Federal Department of Foreign Affairs FDFA

Switzerland donates CHF 1 million to tackle desert locust infestation in East Africa

East Africa is experiencing its worst desert locust infestation in decades. The Swiss Agency for Development and Cooperation (SDC) is donating CHF 1 million to the Food and Agriculture Organization of the United Nations (FAO) to help stem the outbreak, mitigate the damage caused by this pest, and support the families affected. Depending on how the crisis evolves, Switzerland will consider mobilising additional funding in its partner countries.

A farmer walks through a swarm of desert locusts feeding on her crops in the village of Katitika, Kenya.

A farmer walks through a swarm of desert locusts feeding on her crops in the village of Katitika, Kenya. © Keystone

Billions of insects have been devouring their way through crops across Kenya, Ethiopia, Somalia and now also Uganda and South Sudan. So much so that famine is now a serious threat. According to the FAO's latest information, the recent outbreak poses an unprecedented threat to the food security of tens of millions of people in Ethiopia, Kenya and Somalia. The FAO has launched an emergency appeal. Switzerland is contributing CHF 1 million.
"In the past, we have allocated emergency funds to respond to the consequences of drought and floods in the Horn of Africa. The locust infestation is having an equally devastating impact on the food security of local people, who can only look on helplessly as their crops are lost," says Manuel Bessler, Switzerland's Humanitarian Aid Delegate.

A voracious insect that covers long distances at great speed

The economies of the countries affected rely heavily on agriculture, which accounts for about 35% of GDP in the Horn of Africa and more than 22% in Uganda. The desert locust's voracity leaves little respite for the tens of thousands of hectares of coffee, cereal and pasture fields of thousands of local herders and farmers.

At under 9 centimetres long, the size of the desert locust is no indication of its appetite. But as the insects form gigantic swarms, millions of mandibles devour any green vegetation in their path. According to the FAO, a swarm of 200 billion locusts consumes 400,000 tonnes of food per day. This is equivalent to Switzerland's entire annual vegetable production. The locusts can fly up to 150 kilometres a day in search of food. If the infestation is not halted quickly, the FAO estimates that the number of insects could increase 500-fold by June.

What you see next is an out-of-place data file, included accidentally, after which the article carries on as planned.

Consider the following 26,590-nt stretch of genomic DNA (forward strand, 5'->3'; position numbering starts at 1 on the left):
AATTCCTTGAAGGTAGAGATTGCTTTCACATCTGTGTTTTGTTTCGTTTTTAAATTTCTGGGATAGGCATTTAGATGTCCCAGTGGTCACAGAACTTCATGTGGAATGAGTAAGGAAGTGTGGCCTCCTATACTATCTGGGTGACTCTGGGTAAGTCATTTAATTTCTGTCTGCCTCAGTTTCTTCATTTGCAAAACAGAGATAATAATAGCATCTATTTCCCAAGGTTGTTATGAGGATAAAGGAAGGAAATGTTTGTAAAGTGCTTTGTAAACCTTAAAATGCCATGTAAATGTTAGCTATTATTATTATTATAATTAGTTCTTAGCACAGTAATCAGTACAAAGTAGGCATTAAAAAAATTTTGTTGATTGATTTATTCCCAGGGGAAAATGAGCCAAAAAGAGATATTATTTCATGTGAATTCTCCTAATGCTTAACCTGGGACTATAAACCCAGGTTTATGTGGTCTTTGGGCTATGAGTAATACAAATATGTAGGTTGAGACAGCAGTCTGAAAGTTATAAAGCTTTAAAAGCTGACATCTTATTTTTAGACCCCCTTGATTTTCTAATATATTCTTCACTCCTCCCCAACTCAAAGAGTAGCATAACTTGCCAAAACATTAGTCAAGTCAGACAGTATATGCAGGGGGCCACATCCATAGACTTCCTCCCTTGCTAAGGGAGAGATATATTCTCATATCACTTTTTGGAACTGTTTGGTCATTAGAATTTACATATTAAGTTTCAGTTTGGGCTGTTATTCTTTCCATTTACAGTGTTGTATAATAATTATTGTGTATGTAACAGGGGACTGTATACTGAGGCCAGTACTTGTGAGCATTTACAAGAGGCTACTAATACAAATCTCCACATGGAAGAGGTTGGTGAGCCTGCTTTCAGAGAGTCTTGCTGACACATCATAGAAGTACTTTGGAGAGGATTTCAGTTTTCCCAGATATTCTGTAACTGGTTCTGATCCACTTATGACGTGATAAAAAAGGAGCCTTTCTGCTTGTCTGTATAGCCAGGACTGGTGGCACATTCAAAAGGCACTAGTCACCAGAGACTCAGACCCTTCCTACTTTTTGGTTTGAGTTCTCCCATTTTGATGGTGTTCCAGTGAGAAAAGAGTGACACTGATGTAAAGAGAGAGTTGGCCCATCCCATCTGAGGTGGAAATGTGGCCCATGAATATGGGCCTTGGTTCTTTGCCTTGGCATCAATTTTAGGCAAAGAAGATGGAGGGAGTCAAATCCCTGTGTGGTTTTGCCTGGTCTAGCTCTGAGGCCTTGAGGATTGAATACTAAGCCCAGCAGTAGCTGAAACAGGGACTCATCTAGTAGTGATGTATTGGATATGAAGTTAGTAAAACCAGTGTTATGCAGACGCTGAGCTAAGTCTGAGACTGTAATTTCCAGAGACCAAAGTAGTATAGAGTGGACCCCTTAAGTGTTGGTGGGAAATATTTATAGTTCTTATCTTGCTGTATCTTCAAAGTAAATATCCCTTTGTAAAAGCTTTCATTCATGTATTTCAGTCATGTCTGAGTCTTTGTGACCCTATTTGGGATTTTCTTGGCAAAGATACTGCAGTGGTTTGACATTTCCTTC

Switzerland responds to international appeal for aid

The FAO has estimated that USD 76 million will be needed to rapidly control the spread of the pest and to provide families affected with emergency assistance.
World Food Programme Executive Director David Beasley, has again stressed the urgency of the situation, saying that if action is not taken immediately, it will take "up to 15 times that amount to assist people devastated by losing crops and livelihoods" as the problem spreads.

Close-up of a desert locust.
Close-up of a desert locust. © FAO

Switzerland is contributing CHF 1 million as part of its international cooperation. The SDC will consider mobilising additional funding within its areas of intervention if the crisis persists and a further response is required.

The international funding will be used to strengthen efforts to combat the destructive effects of the locusts, to monitor the situation, to provide financial support to the families affected and to replant crops.

Supporting food security among communities in Somalia, Ethiopia and northern Kenya has been a priority of Swiss development aid since 2013.

Billions of locusts devastate crops across the Horn of Africa. © FAO
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